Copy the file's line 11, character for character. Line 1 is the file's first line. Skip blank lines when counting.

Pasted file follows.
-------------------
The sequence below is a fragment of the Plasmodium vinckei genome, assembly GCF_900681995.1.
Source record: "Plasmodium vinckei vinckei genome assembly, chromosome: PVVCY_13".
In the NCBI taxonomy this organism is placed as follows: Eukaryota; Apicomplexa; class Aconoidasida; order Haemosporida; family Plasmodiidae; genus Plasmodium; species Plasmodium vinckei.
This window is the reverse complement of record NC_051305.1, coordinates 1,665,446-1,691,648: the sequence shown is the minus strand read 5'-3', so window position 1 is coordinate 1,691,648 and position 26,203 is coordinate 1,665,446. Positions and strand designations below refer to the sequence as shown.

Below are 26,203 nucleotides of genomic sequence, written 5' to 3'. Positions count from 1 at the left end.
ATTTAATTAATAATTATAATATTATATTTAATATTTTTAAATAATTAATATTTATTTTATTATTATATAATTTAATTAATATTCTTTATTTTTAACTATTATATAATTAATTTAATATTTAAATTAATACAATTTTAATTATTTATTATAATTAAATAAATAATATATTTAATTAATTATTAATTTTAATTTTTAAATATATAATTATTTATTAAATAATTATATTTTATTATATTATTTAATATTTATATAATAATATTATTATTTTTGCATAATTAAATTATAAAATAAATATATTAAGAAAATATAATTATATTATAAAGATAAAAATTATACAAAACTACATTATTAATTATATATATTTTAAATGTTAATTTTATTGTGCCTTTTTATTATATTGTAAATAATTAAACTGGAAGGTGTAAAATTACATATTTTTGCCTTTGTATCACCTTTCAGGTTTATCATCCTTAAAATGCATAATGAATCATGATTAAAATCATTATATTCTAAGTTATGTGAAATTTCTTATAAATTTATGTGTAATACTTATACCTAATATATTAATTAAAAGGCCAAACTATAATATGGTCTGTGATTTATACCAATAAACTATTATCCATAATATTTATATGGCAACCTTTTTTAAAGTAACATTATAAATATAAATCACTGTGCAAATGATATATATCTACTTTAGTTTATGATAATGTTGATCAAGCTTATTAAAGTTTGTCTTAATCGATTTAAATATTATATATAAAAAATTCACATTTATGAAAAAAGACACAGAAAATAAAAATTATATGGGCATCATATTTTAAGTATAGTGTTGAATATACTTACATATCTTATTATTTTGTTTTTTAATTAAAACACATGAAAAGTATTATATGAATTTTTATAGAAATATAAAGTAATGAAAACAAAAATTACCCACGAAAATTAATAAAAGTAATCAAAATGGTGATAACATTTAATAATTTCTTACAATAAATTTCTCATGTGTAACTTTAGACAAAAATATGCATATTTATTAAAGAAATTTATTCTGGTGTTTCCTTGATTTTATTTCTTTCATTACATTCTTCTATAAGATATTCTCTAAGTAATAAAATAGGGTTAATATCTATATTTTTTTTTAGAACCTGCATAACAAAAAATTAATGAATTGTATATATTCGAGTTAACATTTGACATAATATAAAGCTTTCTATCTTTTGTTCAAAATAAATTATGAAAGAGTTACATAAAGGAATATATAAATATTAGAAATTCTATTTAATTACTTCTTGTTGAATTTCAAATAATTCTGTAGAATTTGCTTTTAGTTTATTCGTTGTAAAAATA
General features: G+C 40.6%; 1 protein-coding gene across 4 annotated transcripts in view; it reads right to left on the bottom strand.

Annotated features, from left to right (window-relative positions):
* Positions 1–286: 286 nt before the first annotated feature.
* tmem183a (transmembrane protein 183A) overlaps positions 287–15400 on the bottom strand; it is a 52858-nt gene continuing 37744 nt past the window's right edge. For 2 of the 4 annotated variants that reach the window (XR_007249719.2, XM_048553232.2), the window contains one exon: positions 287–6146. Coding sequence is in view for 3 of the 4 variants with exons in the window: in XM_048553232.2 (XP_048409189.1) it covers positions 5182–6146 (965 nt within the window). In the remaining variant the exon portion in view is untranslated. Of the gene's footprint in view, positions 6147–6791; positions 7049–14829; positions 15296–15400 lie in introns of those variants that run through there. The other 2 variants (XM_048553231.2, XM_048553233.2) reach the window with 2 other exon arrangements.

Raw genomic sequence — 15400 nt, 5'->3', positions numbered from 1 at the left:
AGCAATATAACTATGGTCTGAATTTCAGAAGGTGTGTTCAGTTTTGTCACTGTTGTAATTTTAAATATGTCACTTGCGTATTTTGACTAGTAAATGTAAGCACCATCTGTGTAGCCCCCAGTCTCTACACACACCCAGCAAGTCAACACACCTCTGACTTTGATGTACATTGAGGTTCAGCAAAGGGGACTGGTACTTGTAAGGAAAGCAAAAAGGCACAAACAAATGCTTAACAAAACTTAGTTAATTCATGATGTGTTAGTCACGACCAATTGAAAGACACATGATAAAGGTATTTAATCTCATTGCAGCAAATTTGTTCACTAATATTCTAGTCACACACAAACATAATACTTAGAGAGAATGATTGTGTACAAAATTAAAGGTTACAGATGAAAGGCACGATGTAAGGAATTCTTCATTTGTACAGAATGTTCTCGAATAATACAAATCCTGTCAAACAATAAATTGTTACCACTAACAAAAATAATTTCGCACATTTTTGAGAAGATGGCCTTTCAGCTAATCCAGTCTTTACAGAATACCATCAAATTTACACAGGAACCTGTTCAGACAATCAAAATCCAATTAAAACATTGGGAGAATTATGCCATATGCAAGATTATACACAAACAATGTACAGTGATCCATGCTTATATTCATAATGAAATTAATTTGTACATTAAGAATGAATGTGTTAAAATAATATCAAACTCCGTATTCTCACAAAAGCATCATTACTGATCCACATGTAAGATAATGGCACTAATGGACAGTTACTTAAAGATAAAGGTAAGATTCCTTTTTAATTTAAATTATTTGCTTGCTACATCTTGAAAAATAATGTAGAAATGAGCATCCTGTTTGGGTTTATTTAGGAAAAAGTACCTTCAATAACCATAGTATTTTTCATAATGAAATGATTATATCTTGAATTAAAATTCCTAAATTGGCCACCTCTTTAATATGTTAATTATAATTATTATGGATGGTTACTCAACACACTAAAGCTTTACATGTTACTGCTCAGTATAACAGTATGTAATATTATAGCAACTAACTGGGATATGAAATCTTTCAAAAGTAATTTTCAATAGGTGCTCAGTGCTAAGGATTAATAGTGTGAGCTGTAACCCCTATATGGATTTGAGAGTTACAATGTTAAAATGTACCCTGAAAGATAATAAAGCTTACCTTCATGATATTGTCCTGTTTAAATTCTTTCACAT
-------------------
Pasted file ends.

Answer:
Raw genomic sequence — 15400 nt, 5'->3', positions numbered from 1 at the left: